Monday, September 15, 2008

A View on Teaching from a wealthy career switcher

Dallas Morning News EDUCATION
12:00 AM CDT on Sunday, September 14, 2008
Diane Stafford, McClatchy Newspapers

"In early 1995, quite deliberately, I stepped down as CEO of H&R Block, where I was making nearly a million dollars a year."
So begins Stand for the Best, a new book by Thomas M. Bloch, son and nephew of the co-founders of the largest income-tax preparation service in the country.
In recent years, Mr. Bloch has worked for no pay at all.
Tom Bloch evolved from corporate executive to middle school math teacher, first at a small Catholic school and now at University Academy in Kansas City, Mo., a charter school made possible partly by his family's money. Along with the Helzberg family, Mr. Bloch helped lead efforts to create the preparatory school, largely for inner-city residents, with the goal of teaching, graduating and sending students on to college.

Mr. Bloch's experiences have given him some strong opinions about teaching and the U.S. education system.
He acknowledges that few people enjoy the financial pillow he had to leave a job and spend a year or two in midcareer retraining, not to mention have the resources to help finance a personal desire "to make a difference ... to find meaning at work."
While Mr. Bloch has more than enough money to teach without drawing a paycheck, he is greatly concerned about the relatively paltry paychecks of fellow teachers. To him, increasing teachers' pay – and funding for public education in general – is crucial.
"We do not respect or pay teachers enough," he said.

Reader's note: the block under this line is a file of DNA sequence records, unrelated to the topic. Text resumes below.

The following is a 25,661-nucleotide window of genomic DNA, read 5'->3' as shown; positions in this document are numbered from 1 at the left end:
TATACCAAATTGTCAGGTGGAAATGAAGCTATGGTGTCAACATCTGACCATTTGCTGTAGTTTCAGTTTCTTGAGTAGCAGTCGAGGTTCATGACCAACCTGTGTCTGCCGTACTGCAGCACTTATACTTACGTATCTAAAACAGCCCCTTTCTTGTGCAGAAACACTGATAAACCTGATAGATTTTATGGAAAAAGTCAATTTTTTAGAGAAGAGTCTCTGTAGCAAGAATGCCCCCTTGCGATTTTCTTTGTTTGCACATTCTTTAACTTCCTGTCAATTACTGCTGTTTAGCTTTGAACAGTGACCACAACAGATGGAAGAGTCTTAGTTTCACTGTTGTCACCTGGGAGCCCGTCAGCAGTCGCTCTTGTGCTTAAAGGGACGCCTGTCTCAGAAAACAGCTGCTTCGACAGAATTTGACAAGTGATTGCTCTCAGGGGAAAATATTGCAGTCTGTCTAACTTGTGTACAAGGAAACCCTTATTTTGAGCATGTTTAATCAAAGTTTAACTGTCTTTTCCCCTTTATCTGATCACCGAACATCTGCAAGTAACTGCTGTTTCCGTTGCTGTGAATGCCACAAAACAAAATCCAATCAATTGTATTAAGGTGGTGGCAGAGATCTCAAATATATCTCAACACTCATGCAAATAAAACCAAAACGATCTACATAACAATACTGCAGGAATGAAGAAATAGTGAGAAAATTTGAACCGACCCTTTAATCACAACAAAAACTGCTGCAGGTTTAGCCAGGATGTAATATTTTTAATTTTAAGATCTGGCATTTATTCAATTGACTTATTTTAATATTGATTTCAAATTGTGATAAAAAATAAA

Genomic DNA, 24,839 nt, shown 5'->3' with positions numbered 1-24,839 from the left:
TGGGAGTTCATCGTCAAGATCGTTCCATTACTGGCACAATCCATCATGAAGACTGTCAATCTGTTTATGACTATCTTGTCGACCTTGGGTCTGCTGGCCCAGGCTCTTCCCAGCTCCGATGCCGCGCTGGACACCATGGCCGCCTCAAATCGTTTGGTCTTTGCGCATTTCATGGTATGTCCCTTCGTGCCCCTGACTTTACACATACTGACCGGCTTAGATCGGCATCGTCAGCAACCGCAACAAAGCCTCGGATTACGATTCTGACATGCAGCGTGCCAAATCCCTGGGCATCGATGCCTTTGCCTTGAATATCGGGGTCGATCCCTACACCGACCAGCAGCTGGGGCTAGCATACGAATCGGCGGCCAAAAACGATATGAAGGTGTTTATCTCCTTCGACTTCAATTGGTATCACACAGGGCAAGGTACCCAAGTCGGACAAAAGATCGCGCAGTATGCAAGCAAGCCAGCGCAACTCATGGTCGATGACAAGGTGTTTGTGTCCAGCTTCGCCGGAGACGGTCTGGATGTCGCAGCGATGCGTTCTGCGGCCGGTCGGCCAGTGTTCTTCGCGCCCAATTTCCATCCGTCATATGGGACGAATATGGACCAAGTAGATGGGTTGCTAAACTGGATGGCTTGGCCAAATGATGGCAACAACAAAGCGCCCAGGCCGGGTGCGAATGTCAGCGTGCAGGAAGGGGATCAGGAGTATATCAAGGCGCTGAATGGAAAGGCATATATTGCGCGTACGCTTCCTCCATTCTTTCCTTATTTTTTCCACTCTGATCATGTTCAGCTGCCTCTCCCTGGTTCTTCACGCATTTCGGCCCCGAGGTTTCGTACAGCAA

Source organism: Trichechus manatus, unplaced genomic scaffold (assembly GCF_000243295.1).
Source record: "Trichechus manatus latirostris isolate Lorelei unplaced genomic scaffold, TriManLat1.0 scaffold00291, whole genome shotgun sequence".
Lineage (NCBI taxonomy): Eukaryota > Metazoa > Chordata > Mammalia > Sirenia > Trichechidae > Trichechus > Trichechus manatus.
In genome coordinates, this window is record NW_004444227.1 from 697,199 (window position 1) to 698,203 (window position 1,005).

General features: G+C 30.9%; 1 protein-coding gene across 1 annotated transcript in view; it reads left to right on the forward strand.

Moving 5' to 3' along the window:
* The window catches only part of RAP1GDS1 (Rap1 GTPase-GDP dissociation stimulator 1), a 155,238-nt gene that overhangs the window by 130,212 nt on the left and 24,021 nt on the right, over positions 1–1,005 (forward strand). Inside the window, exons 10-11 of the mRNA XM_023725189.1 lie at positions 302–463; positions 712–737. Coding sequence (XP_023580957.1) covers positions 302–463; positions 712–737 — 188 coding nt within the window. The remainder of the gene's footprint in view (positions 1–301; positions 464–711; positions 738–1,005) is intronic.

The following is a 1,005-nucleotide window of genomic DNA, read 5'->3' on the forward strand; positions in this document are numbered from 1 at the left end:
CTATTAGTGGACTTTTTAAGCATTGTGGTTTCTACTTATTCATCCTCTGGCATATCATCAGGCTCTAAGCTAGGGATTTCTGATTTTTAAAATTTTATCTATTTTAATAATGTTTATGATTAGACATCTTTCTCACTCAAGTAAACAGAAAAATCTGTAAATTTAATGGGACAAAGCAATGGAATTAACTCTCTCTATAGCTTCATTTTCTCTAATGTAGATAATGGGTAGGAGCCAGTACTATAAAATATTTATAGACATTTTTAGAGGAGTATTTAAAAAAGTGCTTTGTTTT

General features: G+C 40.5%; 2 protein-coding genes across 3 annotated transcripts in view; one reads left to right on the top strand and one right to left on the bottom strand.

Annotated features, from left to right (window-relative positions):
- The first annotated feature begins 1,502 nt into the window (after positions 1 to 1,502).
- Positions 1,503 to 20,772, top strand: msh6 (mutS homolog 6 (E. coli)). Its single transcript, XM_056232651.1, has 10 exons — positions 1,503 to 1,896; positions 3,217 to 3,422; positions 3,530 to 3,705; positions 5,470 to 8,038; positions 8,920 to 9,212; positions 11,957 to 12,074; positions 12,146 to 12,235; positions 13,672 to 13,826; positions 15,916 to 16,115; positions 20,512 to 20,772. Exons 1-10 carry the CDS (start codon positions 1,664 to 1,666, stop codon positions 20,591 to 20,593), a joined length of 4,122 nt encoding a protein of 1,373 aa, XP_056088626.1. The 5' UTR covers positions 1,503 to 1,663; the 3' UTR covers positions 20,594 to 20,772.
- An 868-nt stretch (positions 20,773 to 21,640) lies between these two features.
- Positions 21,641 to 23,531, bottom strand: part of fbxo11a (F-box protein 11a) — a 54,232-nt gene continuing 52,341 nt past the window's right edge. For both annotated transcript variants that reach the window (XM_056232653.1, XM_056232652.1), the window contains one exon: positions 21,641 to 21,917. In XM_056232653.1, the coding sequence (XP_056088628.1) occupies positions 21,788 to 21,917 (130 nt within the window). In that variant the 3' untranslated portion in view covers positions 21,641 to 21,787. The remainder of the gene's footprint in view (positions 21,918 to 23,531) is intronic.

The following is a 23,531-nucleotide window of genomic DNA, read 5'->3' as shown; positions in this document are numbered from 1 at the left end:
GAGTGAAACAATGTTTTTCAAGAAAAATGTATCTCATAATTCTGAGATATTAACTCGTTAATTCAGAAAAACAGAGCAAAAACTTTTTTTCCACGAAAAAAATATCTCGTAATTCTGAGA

"Elevating public funding of education is our biggest problem and most important priority. We must be able to attract more talented people to education."
If he could wave a magic wand, he said, master teachers, the best in their craft, would earn $100,000 a year to teach in public elementary, middle and high schools.
Lagging. He believes in higher taxes – progressively higher for the wealthier – and especially in taxes to fund public education.

"U.S. student achievement is lagging compared to other countries, especially in the sciences and math," he said. "The problem is acute in the inner cities. We can't continue to do what we're doing. There are two Americas in terms of our education system, and that can't continue."
That is partly why he took a year off from teaching to write the book.
"If I can help elevate teaching in importance, if I can draw attention to the matter of public education, maybe I can direct conversation. As it is, we spend a lot of money in this country on things that aren't important. We need to do better."

Mr. Bloch long ago lost any rose-colored glasses he might have had about his ability to make a quick difference. He's faced apathetic students and combative parents. He's had his temper strained to the max by surly and unruly middle schoolers. He's been shocked at the lack of respect and caring granted fellow educators.

His second career also cemented his opinions about American education, including a horror of social promotion, in which students are passed to the next grade even if they have not met minimum requirements.

He wants more accountability for teachers. No Child Left Behind is an effort in that direction, he said, but it didn't get the evaluation formulas right.
He is not in favor of paying teachers more just because they have been on the job longer or obtained another degree. Their pay should be based on how well they teach and how well their students learn, he said.
He is also distressed at grade inflation, which, because of parental demands, college admission pressures and teacher practices, has "made far too many students straight-A or honor roll students. ... It's almost meaningless anymore."